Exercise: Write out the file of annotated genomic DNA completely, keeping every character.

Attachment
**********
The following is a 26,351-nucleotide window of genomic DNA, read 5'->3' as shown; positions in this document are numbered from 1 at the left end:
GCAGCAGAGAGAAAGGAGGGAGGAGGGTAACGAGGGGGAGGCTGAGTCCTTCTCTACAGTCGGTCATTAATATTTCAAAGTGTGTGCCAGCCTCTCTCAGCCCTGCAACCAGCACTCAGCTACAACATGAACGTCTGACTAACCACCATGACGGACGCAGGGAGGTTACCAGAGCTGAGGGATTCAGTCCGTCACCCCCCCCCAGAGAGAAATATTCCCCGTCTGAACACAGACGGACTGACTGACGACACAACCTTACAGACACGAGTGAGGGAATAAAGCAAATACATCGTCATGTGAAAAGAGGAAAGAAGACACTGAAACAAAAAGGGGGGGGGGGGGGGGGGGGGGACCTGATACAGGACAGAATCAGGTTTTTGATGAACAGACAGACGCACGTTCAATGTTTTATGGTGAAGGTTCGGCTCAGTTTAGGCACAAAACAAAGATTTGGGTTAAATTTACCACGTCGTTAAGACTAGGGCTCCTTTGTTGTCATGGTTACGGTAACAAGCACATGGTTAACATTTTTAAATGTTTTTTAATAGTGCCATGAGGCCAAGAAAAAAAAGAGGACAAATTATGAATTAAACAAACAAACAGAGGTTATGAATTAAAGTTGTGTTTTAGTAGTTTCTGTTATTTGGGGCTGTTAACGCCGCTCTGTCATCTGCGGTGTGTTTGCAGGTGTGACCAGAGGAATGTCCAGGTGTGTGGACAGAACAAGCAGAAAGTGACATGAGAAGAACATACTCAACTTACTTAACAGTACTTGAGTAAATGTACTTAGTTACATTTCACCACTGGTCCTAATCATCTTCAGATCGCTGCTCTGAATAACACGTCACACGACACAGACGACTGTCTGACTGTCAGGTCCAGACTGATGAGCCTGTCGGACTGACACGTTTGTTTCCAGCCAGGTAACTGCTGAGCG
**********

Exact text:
The following is a 26,351-nucleotide window of genomic DNA, read 5'->3' as shown; positions in this document are numbered from 1 at the left end:
GCAGCAGAGAGAAAGGAGGGAGGAGGGTAACGAGGGGGAGGCTGAGTCCTTCTCTACAGTCGGTCATTAATATTTCAAAGTGTGTGCCAGCCTCTCTCAGCCCTGCAACCAGCACTCAGCTACAACATGAACGTCTGACTAACCACCATGACGGACGCAGGGAGGTTACCAGAGCTGAGGGATTCAGTCCGTCACCCCCCCCCAGAGAGAAATATTCCCCGTCTGAACACAGACGGACTGACTGACGACACAACCTTACAGACACGAGTGAGGGAATAAAGCAAATACATCGTCATGTGAAAAGAGGAAAGAAGACACTGAAACAAAAAGGGGGGGGGGGGGGGGGGGGGGACCTGATACAGGACAGAATCAGGTTTTTGATGAACAGACAGACGCACGTTCAATGTTTTATGGTGAAGGTTCGGCTCAGTTTAGGCACAAAACAAAGATTTGGGTTAAATTTACCACGTCGTTAAGACTAGGGCTCCTTTGTTGTCATGGTTACGGTAACAAGCACATGGTTAACATTTTTAAATGTTTTTTAATAGTGCCATGAGGCCAAGAAAAAAAAGAGGACAAATTATGAATTAAACAAACAAACAGAGGTTATGAATTAAAGTTGTGTTTTAGTAGTTTCTGTTATTTGGGGCTGTTAACGCCGCTCTGTCATCTGCGGTGTGTTTGCAGGTGTGACCAGAGGAATGTCCAGGTGTGTGGACAGAACAAGCAGAAAGTGACATGAGAAGAACATACTCAACTTACTTAACAGTACTTGAGTAAATGTACTTAGTTACATTTCACCACTGGTCCTAATCATCTTCAGATCGCTGCTCTGAATAACACGTCACACGACACAGACGACTGTCTGACTGTCAGGTCCAGACTGATGAGCCTGTCGGACTGACACGTTTGTTTCCAGCCAGGTAACTGCTGAGCG